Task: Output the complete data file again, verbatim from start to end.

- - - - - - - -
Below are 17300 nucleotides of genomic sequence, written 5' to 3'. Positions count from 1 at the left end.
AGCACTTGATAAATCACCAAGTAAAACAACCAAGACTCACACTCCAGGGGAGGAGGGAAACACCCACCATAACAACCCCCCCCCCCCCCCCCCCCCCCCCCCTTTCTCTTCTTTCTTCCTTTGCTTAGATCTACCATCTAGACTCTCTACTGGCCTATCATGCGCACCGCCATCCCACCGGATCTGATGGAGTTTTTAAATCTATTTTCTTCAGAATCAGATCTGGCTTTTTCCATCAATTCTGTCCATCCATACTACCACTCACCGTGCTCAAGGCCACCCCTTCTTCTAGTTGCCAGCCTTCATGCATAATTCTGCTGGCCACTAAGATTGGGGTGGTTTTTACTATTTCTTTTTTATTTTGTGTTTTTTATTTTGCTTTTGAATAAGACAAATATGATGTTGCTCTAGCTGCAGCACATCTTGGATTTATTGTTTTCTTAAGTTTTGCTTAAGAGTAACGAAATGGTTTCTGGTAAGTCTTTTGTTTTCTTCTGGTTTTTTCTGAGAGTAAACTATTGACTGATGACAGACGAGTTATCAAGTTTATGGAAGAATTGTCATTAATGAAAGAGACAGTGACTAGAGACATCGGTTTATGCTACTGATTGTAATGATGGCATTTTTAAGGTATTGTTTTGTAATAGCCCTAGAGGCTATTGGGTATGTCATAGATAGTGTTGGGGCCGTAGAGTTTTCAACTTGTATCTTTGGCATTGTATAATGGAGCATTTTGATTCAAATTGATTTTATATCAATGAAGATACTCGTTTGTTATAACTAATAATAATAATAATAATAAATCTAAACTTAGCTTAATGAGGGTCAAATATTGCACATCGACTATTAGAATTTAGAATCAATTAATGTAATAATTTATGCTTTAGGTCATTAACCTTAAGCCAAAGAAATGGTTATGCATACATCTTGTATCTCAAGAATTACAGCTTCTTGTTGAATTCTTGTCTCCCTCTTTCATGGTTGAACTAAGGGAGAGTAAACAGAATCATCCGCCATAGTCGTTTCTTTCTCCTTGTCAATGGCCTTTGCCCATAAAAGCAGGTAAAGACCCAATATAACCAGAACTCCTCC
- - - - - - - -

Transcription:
Below are 17300 nucleotides of genomic sequence, written 5' to 3'. Positions count from 1 at the left end.
AGCACTTGATAAATCACCAAGTAAAACAACCAAGACTCACACTCCAGGGGAGGAGGGAAACACCCACCATAACAACCCCCCCCCCCCCCCCCCCCCCCCCCCTTTCTCTTCTTTCTTCCTTTGCTTAGATCTACCATCTAGACTCTCTACTGGCCTATCATGCGCACCGCCATCCCACCGGATCTGATGGAGTTTTTAAATCTATTTTCTTCAGAATCAGATCTGGCTTTTTCCATCAATTCTGTCCATCCATACTACCACTCACCGTGCTCAAGGCCACCCCTTCTTCTAGTTGCCAGCCTTCATGCATAATTCTGCTGGCCACTAAGATTGGGGTGGTTTTTACTATTTCTTTTTTATTTTGTGTTTTTTATTTTGCTTTTGAATAAGACAAATATGATGTTGCTCTAGCTGCAGCACATCTTGGATTTATTGTTTTCTTAAGTTTTGCTTAAGAGTAACGAAATGGTTTCTGGTAAGTCTTTTGTTTTCTTCTGGTTTTTTCTGAGAGTAAACTATTGACTGATGACAGACGAGTTATCAAGTTTATGGAAGAATTGTCATTAATGAAAGAGACAGTGACTAGAGACATCGGTTTATGCTACTGATTGTAATGATGGCATTTTTAAGGTATTGTTTTGTAATAGCCCTAGAGGCTATTGGGTATGTCATAGATAGTGTTGGGGCCGTAGAGTTTTCAACTTGTATCTTTGGCATTGTATAATGGAGCATTTTGATTCAAATTGATTTTATATCAATGAAGATACTCGTTTGTTATAACTAATAATAATAATAATAATAAATCTAAACTTAGCTTAATGAGGGTCAAATATTGCACATCGACTATTAGAATTTAGAATCAATTAATGTAATAATTTATGCTTTAGGTCATTAACCTTAAGCCAAAGAAATGGTTATGCATACATCTTGTATCTCAAGAATTACAGCTTCTTGTTGAATTCTTGTCTCCCTCTTTCATGGTTGAACTAAGGGAGAGTAAACAGAATCATCCGCCATAGTCGTTTCTTTCTCCTTGTCAATGGCCTTTGCCCATAAAAGCAGGTAAAGACCCAATATAACCAGAACTCCTCC